Haass begins peace talks in Belfast
Published 17/09/2013 | 02:51
Peace process gains in Northern Ireland cannot be taken for granted and much work is needed to address the unresolved issues facing the region, a former US diplomat said as he arrived in Belfast to chair a new political talks initiative.
Dr Richard Haass has begun the first round of negotiations aimed at resolving three of the most divisive problems facing the power sharing institutions at Stormont.
Supported by US foreign affairs expert Dr Meghan O'Sullivan, he is attempting to find consensus on the contentious matters of flags and emblems; parades; and dealing with the legacy of the past.
The ex-White House special envoy acknowledged that a troubled summer in Northern Ireland, when simmering community tensions boiled over into street disorder on a number of occasions, was indicative of the urgency around finding an agreed way forward.
"There's been tremendous progress but, that said, there is still a real need to move things forward and that is again why we are here," he said.
"I think this last summer was something of an indication or something of a warning that one should not take the improvements for granted.
"One has to embed it and one has also to broaden it and there's obviously unresolved issues and unresolved tensions or again you wouldn't have had the violence you had this summer and you wouldn't have had these lingering and persistent political differences and I think the five parties recognise that."
Dr Haass jetted into Belfast from New York to begin meeting political representatives from the five Stormont Executive parties.
He will meet with them individually in the coming days before holding plenary talks at the end of the week.
Dr Haass will also meet senior clergy and business figures as well as representatives from some of the smaller political parties during a week-long series of engagements.
Another round of negotiations is expected next month with further substantive talks in November ahead of the December deadline for recommendations.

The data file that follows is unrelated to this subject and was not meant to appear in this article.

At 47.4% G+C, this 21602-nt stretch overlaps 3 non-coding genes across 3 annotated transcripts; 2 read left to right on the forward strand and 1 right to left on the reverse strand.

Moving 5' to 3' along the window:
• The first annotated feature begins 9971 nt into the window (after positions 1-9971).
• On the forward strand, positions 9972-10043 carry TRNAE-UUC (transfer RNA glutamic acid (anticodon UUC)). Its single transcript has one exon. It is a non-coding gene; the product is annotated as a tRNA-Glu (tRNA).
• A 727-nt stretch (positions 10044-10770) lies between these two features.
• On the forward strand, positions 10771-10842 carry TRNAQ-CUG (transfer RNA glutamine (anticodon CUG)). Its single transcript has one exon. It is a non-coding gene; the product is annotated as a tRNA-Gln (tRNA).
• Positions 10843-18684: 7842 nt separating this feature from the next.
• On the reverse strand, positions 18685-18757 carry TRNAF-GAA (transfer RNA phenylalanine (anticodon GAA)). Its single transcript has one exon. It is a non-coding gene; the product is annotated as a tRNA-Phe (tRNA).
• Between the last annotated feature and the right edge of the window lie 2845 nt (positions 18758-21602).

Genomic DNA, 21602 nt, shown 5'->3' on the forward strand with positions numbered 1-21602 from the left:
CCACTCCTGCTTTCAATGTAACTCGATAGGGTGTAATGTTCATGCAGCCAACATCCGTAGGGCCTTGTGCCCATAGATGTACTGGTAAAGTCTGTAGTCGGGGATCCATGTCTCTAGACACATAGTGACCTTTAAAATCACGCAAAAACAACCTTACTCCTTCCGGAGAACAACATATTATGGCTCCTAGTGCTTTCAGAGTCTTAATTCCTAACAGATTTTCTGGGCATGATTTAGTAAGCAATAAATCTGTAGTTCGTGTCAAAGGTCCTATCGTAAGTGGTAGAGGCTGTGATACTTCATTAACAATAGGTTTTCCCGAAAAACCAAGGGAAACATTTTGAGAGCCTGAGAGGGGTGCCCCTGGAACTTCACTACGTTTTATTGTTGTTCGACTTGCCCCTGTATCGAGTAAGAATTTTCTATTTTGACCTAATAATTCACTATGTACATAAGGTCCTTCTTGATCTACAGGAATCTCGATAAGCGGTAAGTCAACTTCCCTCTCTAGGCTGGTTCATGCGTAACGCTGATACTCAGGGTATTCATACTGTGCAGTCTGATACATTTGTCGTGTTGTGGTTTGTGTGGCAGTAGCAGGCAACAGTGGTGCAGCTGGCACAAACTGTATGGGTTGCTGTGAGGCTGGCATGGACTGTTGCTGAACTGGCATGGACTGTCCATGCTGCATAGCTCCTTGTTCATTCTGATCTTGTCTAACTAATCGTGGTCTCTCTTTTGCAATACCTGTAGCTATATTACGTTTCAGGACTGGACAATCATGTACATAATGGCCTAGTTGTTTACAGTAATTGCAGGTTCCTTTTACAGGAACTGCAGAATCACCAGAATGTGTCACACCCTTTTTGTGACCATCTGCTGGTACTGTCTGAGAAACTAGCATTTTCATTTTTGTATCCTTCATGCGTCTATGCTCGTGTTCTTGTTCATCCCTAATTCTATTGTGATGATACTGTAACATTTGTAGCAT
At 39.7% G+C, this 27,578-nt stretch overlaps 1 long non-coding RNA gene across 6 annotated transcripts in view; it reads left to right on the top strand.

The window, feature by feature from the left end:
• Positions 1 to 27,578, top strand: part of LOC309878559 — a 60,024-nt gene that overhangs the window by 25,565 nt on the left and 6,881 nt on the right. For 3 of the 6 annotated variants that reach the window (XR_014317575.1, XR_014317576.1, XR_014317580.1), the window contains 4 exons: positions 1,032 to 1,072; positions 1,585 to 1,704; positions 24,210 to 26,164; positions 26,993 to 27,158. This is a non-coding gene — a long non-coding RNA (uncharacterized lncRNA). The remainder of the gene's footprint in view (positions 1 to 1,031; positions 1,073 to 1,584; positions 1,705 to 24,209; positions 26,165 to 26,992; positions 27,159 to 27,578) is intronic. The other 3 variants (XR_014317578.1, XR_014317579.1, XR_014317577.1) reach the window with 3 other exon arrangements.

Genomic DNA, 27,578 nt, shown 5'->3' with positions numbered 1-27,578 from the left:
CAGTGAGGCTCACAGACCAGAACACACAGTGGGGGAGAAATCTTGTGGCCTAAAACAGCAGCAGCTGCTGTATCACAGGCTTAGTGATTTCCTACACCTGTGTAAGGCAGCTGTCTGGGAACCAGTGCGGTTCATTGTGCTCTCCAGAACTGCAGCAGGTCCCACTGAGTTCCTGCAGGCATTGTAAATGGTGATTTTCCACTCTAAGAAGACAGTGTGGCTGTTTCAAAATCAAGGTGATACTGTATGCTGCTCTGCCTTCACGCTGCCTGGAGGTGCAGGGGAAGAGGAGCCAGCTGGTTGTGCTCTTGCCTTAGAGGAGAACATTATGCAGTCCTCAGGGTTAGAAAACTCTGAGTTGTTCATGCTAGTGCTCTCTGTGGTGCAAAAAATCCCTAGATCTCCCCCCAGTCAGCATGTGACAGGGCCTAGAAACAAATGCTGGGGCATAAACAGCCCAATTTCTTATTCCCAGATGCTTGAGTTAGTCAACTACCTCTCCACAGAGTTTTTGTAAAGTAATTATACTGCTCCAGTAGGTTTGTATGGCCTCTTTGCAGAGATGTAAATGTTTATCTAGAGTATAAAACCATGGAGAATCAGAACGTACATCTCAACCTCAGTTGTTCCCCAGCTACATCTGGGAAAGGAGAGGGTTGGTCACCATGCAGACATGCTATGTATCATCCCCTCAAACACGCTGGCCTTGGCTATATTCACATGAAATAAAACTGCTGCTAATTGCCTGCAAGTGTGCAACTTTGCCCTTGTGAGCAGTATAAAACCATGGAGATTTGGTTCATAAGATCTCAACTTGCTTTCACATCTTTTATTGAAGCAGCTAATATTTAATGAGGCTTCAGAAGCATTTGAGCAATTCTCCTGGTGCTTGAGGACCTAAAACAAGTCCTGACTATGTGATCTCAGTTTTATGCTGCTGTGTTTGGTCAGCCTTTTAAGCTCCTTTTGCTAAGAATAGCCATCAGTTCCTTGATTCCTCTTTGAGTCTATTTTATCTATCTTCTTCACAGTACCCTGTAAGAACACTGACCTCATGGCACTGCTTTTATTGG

The first party to meet Dr Haass at Belfast's Europa Hotel was Sinn Fein, with SDLP representatives following later in the day.
Unionist parties are due to meet Dr Haass, the current president of US think-tank the Council for Foreign Relations, in the coming days.
A published author on the art of negotiation, Dr Haass said the agenda and timetable was "ambitious but possible".
"We look forward to all sorts of give and take in these days and obviously subsequent visits," he said.
"The goal here is to come up with a consensus document that ideally would be both broad and deep, dealing with these three sets of issues, and that is our goal at this point."
The Haass talks are being billed as the most important since the Hillsborough negotiations when responsibilities for policing and justice were devolved to the power-sharing Stormont Executive.
They follow one of the most difficult summers in Northern Ireland since the signing of the Good Friday Agreement in 1998.
Loyalist tensions over flags and parades sparked mass protests, some of which boiled over into violence on the streets while republicans were heavily criticised by victims campaigners for holding an IRA commemoration parade in Castlederg, Co Tyrone - a town which suffered significantly at the hands of paramilitaries during the Troubles.
At the Executive, political relations between the Democratic Unionists and Sinn Fein have also been strained and last month the DUP withdrew its support for a controversial peace centre on the site of the former paramilitary prison at the Maze in Co Antrim.
Meanwhile, the threat from dissident republican terror groups opposed to the peace process continues to remain severe.
Last week Dr Haass met the First and Deputy First Ministers Peter Robinson and Martin McGuinness in New York for a two-hour meeting he described as "extremely useful".
After meeting with Dr Haass today in an encounter that lasted just over an hour, Mr McGuinness emerged with the rest of the Sinn Fein delegation and expressed optimism that resolution could be obtained.
"We are approaching all of this in problem-solving mode," he said.
"These are very, very serious issues that badly need resolution and we are very determined to play a positive and constructive role during the course of these discussions to find a resolution to these problems, because quite honestly that's what people want - they want to see us moving forward decisively, building a better society, a new future for our young people, bringing inward investment, creating jobs and taking advantage of whatever tools at our disposal to ensure that people have a better standard of living."
The Deputy First Minister added: "If there's a will and if there is a determination and if there is a generosity, yes, these issues are resolvable.
"I think we are all agreed that dealing with the issue of the past might be the most difficult of all, but I think if people come at this with a good heart, huge progress can be made."